Hydroxychloroquine's World of Confusion - What you Need to Know Save
Hydroxychloroquine has been a dominant news item since the start of the COVID-19 crisis, with a great deal of misconceptions by those who don't know or use or take the drug. HCQ leaped to the headlines on March 19th when President Trump endorsed the drug as being “approved” by FDA. Of course at that time, it was still only approved for SLE, RA and malaria and it wasn't until 2 weeks later (March 31st) that the FDA issued an "emergency use authorization" allowing the use of either chloroquine (CQ) or HCQ for treatment of severe, hospitalized patients with COVID-19.
To provide clarity and evidence - here are some of the facts you need to know:
HCQ Potential in COVID
This is based on a) the mechanism by which HCQ works; b) potential effects on viral infection and replication and c) experience with other infections.
- Upside: The basic drug HCQ works by accumulating lysosomes and endosomes where it increases pH, thereby disrupting normal cell function, viral access another cellular functions. This also affects toll like receptor (TLR) signaling, especially TLR7 and TLR9). And HCQ may also inhibit glycosylation of ACE2 receptor, necessary for SAR-Cov-2 binding and access.
- Downside: HCQ has been effective in malaria, thus it's not surprising it would be tested in other infections. Either CQ or HCQ have been studied and shown to fail in influenza prevention, and in other infections including dengue, chikungunya, ebola.
HCQ / CQ Clinical Trials and Clinical Experience
There many current, well-designed clinical trials of antimalarial therapy in the treatment of COVID-19 infection. Currently clinicaltrials.gov lists 81 trials of HCQ (2 completed; no results) and 33 trials of CQ (none completed) to treat coronavirus in progress. Problematic has been the need for data, results and insights on the utility of antimalarials in COVID-19 and thus, there has been a number of early release data on recent studies. The unfortunate downside here is that these data have not been published (delivered as news reports, press releases, preprints) nor peer reviewed and many of them have major limitations in trial design and reporting.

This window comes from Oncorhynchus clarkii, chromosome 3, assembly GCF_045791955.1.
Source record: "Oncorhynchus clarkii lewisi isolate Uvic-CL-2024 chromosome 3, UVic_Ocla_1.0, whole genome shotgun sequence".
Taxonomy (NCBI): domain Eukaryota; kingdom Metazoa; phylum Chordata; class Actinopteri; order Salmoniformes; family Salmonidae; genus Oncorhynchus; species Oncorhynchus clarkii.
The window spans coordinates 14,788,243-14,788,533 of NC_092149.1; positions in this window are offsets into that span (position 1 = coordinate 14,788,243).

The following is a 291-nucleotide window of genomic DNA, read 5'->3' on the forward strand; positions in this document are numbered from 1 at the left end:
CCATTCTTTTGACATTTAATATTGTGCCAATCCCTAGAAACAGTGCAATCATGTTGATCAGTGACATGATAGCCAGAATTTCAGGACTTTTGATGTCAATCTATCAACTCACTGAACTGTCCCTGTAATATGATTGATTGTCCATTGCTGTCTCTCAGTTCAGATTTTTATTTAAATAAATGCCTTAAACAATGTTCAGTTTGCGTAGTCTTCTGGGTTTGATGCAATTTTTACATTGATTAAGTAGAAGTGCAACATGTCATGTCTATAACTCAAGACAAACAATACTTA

- Updside: Optimism was created by the initial reports from Marseille, France that the use of HCQ (+/- azithromycin) in 26 COVID patients was associated with greater clearance of virus (70 vs 12.5%) compared with non- HCQ treated patients. The problem with this trial was its confused open-label uncontrolled design with many dropouts and nonsensical use of azithromycin in 6 patients.
- A recent plea by the Association of American Physicians and Surgeons (AAPS) to the Governor of Arizona asking him to rescind his limitations on HCQ use. They provide a table of HCQ/CQ efficacy, stating "As of this date, the total number of reported patients treated with HCQ, with or without azithromycin and zinc, is 2,333. Of these, 2,137 or 91.6 percent improved clinically. There were 63 deaths, all but 11 in a single retrospective report from the Veterans Administration where the patients were severely ill". However, much of the content on this table is unsubstantiated data from individual physicians and hardly any of the data comes from the medical literature.
- The HERO-HCQ study is one of many ongoing trials with HCQ. HERO-HCQ is a randomized clinical trial of approximately 15,000 HERO Registry participants. It will evaluate whether HCQ is effective in preventing COVID-19 infection in healthcare workers. The trial will randomize participants to either one month of hydroxychloroquine or one month of placebo and will examine whether hydroxychloroquine is effective in decreasing the rate of COVID-19 infection. In addition to the benefits and risks of using hydroxychloroquine, the study also will explore how well the drug can prevent healthcare workers from unintentionally spreading the virus to others.
- Downside: Several studies have failed to confirm utility in either seroconversion rates or clinical outcomes and several have suggested the potential for more deaths or cardiac toxicity.
- Wei et al showed that when HCQ was useed in 150 patients in an open-label Chinese study of mild-moderate COVID-19 patients, ther was no difference in viral seroconversion between those on and not on HCQ (85% vs 81% at day 28). While a some patients on HCQ showed improvement n CRP and lymphopenia, there was more adverse events with HCQ (30% vs 9%) - albeit these were mild and not serious).
- The CloroCovid trial in Brazi (Borba et al)l was suppose to prospectively enroll 444 patients with severe COVID infection, but an interim analysis after the first 81 patients revealed 11 death. There were more deaths (39% vs 15%) and more QTc prolongation (19% vs 11%)with high dose CQ therapy. However, QT prolongation itself was not associated with death. The authors cautioned against using "higher CQ doses in critically ill patients with COVID-19 because of its potential safety hazard". In this trial the high dose CQ patients were more likely to be older with prior cardiovascular disease; and 3/5 high dose CQ CVD patients died.